As it can be seen, the performance decreases substantially when the compressors are operating under their nominal cooling capacity, the thing that happens regularly when the system works with two compressors in parallel. Furthermore, the maximum COP of the system cannot be reached at the maximum cooling capacity as the characteristics of the two compressors working in parallel are different, a fact that limits the COP in such situations. Even though both compressors had the same technical specifications, the wear associated to its operation in a real scenario would influence the maximum reachable COP, which implies that the performance would be lower at full cooling capacity than when the least degraded machine works alone at full load. The period of time both compressors are working in parallel is defined as simultaneity, and since such situation implies a significant decrease of system performance, simultaneity time should be minimized by the proposed methodology. In this regard, the objective of this paper is to define a load management method that increases the refrigeration system efficiency by reducing the time that the system is operating with two compressors in parallel.
The simultaneity happens when the cooling demand increases and the second compressor is switched. In such situation, the electrical consumption of the refrigeration system increases substantially and, in most cases, only to provide a higher Q during a short period of time. These situations can be reduced or eliminated if the cooling consumption of each load is properly managed. In fact, such reduction can be performed by managing the loads, that is to increase or decrease the amount of cooling power they are receiving from the compressors to modify the shape of the Q curve.
Accordingly, in refrigeration systems, the cooling load seen by the compressors can be adjusted mainly in two different approaches, the first one consists on changing the configuration of the multiple evaporators allocated in each S in order to modify the cold flow each S is receiving. The second approach consists on modifying the final product quantity each S is trying to refrigerate. Scheduling strategies to change the spaces occupancy are proper approaches in such issues, however, in the explained problem, the quantity of products processed can be irregular and the stochastic nature of such processes cannot be modified. Thus, scheduling is not viable and techniques that employ forecasting assumptions that can induce error can be harmful for the product quality.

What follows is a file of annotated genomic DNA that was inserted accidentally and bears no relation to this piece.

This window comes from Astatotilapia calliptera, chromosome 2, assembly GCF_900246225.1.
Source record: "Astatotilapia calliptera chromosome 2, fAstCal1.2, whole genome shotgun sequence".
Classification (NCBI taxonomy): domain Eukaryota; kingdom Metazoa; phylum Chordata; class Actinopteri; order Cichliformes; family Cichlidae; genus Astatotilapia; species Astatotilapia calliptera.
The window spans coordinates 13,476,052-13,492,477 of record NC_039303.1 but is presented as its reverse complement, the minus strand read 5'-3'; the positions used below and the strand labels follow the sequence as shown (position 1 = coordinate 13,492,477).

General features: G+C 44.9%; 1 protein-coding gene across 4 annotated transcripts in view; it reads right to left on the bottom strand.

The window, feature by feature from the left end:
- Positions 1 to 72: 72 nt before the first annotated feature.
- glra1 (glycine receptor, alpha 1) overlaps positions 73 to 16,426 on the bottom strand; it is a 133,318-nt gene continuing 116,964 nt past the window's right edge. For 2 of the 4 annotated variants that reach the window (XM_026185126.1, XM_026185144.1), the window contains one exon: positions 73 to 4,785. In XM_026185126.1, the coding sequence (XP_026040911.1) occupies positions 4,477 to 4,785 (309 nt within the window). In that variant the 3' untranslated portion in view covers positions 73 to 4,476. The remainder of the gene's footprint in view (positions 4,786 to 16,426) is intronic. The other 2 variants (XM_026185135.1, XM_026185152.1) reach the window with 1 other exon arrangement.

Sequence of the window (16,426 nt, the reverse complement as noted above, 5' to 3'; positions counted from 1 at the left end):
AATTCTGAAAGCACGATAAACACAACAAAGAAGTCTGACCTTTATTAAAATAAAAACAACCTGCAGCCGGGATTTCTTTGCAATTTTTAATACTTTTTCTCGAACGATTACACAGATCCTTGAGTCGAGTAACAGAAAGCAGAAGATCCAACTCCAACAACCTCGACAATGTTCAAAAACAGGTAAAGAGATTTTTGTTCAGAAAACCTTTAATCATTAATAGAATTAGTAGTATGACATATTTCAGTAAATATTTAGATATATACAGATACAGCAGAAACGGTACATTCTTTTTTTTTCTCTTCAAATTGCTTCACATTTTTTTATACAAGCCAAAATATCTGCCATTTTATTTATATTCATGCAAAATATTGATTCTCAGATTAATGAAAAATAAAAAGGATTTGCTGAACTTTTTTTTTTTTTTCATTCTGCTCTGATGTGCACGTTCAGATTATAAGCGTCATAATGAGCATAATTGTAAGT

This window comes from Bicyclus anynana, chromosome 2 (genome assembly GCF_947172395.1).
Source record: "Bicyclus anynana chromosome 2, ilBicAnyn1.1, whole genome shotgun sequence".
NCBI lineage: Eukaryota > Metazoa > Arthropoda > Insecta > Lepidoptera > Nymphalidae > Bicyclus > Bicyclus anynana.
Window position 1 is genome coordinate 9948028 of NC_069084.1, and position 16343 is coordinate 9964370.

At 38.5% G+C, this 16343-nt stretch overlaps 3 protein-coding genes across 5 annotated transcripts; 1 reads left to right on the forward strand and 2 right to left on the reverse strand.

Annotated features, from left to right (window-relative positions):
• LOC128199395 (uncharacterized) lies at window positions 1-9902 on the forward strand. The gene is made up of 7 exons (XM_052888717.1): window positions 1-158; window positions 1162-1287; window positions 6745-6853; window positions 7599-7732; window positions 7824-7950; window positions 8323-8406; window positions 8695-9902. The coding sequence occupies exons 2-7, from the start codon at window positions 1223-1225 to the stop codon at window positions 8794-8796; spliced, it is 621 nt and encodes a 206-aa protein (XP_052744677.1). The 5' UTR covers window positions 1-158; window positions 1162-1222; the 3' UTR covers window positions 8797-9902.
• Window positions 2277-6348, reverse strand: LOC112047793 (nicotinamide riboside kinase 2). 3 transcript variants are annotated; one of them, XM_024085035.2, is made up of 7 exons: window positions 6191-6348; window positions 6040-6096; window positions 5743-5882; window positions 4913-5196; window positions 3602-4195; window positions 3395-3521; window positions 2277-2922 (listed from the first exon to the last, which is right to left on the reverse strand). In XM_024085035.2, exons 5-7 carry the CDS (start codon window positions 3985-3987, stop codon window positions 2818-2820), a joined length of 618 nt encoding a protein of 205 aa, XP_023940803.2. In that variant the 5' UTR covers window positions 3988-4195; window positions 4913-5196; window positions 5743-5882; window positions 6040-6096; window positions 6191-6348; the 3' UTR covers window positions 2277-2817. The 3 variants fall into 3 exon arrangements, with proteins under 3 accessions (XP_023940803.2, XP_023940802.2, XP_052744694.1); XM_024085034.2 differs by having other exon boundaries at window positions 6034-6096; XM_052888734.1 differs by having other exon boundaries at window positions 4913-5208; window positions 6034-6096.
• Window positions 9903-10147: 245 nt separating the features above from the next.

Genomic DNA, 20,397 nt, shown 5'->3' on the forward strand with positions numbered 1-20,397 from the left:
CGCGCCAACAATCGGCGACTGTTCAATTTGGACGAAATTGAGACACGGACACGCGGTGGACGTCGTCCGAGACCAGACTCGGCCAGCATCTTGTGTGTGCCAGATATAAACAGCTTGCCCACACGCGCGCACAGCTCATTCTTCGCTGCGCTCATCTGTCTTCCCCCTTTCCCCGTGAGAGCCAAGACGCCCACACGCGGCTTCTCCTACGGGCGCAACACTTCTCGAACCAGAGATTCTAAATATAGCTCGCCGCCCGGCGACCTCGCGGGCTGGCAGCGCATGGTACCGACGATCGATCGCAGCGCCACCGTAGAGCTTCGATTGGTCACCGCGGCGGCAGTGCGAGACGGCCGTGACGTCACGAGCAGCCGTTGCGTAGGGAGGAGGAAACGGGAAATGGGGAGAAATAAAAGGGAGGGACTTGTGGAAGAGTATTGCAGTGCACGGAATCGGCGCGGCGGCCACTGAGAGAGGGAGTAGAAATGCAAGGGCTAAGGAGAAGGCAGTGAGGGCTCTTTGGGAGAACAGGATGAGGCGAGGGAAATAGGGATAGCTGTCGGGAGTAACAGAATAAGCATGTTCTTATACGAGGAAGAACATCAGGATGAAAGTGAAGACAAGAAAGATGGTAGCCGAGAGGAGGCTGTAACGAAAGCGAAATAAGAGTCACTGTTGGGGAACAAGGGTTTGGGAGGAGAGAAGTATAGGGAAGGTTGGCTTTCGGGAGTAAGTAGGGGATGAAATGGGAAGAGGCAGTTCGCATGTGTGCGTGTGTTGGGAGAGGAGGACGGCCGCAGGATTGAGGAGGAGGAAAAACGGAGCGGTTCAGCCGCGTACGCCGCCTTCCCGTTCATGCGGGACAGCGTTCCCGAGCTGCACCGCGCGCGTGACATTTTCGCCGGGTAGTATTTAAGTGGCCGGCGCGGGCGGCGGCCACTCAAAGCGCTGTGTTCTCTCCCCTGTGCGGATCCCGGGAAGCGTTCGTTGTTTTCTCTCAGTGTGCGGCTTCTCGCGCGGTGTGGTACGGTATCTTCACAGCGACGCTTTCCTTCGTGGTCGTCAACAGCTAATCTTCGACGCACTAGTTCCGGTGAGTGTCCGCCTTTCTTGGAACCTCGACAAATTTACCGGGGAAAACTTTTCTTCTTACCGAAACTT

Hence, with all the aforementioned restrictions and particularities, the methodology should take advantage of the intrinsic thermal storage properties of each S to reduce simultaneity among the different S. In this regard, Figure 5 exemplifies a permissible temperature range of a specific space to refrigerate. Such range can be used by the proposed methodology to manage the loads without damaging the product quality.
The proposed methodology in this paper is focused on reducing the simultaneity of operation of the different spaces to refrigerate, it does so by stopping the evaporators of the spaces to refrigerate that are inside the permissible range when other spaces require a higher amount of cooling power demand. Such management should manage the load contributing to avoid the unwanted switching of the second compressor while preserving he product temperature constraints. The creation of an automatic methodology to perform such cooling load management is presented in this paper.

3. Overall Load Management Methodology

The proposed load management methodology is depicted in Figure 6, which is defined in two main blocks, the first focuses on solving the individual energy monitoring issue by means of a disaggregation strategy and the second block manages the cooling loads in order to reduce the compressors simultaneity. Such strategy is applied in order to increase overall energy efficiency in terms of electricity consumption by reducing the time that a second compressor is used without being necessary.